TASTE OF NEW ORLEANS

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 In July, I taught my first Cooking Class at Coastal Cupboard…It was fun, festive and successful.  We talked Cajun, Cooked Creole and Danced to Zydeco music.  Here is  a little bit about the class.

Whether you refer to it as New Orleans, Cajun or Creole cooking…the styles may be different, but the images that this cuisine conjures is an authentic American Cuisine whose culture has influenced most every cook.  My father grew up in New Orleans, my Grandmother grew up near Baton Rouge and my Granddaddy Carter was a founding member of the New Orleans Petroleum Club, the power lunch spot of the oil industry.  I have been visiting Louisiana all my life.  I remember as a child going to Mandina’s on Canal Street, enjoying the best meat and three in the city not to mention the best Po Boys in town.  I recall my first Muffaletta Sandwich at City Grocery in the Quarter and Beignets across the street at Café du Monde …but the fondest memories I have of Louisiana Cooking is in the home.  My Grandmother made the best Gumbo ever…dark and chock full of sausage, shrimp, chicken, okra, tomato and blue crab…shell and all!  Beignets were a Sunday treat once or twice a year…I still remember the cast iron pot she used to fry these yeast doughnuts.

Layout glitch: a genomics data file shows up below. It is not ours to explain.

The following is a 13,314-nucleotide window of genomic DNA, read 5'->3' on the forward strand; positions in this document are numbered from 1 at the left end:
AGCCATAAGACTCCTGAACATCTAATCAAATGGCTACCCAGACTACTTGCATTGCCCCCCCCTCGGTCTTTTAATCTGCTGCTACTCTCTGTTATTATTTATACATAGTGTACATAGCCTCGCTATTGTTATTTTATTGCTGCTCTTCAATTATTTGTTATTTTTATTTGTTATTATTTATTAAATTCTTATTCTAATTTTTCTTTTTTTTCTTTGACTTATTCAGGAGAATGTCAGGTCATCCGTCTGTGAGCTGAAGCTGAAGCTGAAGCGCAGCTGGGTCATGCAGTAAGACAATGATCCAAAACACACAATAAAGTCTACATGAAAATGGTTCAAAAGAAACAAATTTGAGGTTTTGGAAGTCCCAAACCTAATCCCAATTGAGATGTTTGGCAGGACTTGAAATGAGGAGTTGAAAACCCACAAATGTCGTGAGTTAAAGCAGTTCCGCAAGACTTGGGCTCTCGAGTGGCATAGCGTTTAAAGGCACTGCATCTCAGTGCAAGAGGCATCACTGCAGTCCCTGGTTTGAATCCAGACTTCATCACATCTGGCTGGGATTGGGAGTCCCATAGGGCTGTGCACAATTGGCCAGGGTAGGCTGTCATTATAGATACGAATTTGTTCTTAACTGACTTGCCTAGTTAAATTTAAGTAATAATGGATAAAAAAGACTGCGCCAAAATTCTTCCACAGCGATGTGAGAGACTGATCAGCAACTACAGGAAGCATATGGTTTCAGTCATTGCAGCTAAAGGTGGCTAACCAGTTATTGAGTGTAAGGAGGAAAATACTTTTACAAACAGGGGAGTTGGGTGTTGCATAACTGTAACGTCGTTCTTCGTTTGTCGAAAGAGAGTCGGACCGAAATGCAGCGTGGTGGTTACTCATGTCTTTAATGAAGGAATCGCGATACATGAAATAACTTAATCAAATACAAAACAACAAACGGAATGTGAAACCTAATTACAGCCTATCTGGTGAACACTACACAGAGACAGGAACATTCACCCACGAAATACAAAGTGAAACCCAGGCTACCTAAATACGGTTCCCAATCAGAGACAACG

In this New Orleans Cooking Class I start with an interpretative appetizer that is not necessarily from Cajun Country, but combines two recipes that are certainly enjoyed in New Orleans and the South…Pimento Cheese and Blackened Shrimp.  Pass these with cocktails or serve aside a light green salad as a first course or light Lunch/Brunch offering.

Next up is one of my favorite Cajun dishes and that is Jambalaya…this rice dish has infinite variations, just make certain that the recipe that you choose, cooks all the ingredients together…unlike some that will have you spoon the vegetable/meat/seafood mixture over separately cooked white rice.

My Grandmothers Gumbo was legendary…but some people don’t like the dark roux that some Cajun cooks like…so in this recipe I encourage you to darken the roux as you see fit…if you like dark gumbo with a slight sabitter, yet satisfyingly rich taste, then carefully cook the roux till it resembles a dark coffee color, making certain that you constantly stir it to keep it from getting burnt or if you like a slightly nuttier, milder taste cook the roux to a dark brown sugar color…either way is acceptable.

No New Orleans tour could be complete without Beignets…the classic New Orleans raised doughnut that is legendary…so turn on some Zydeco music, invite a friend or family member to join you  and share the feast.

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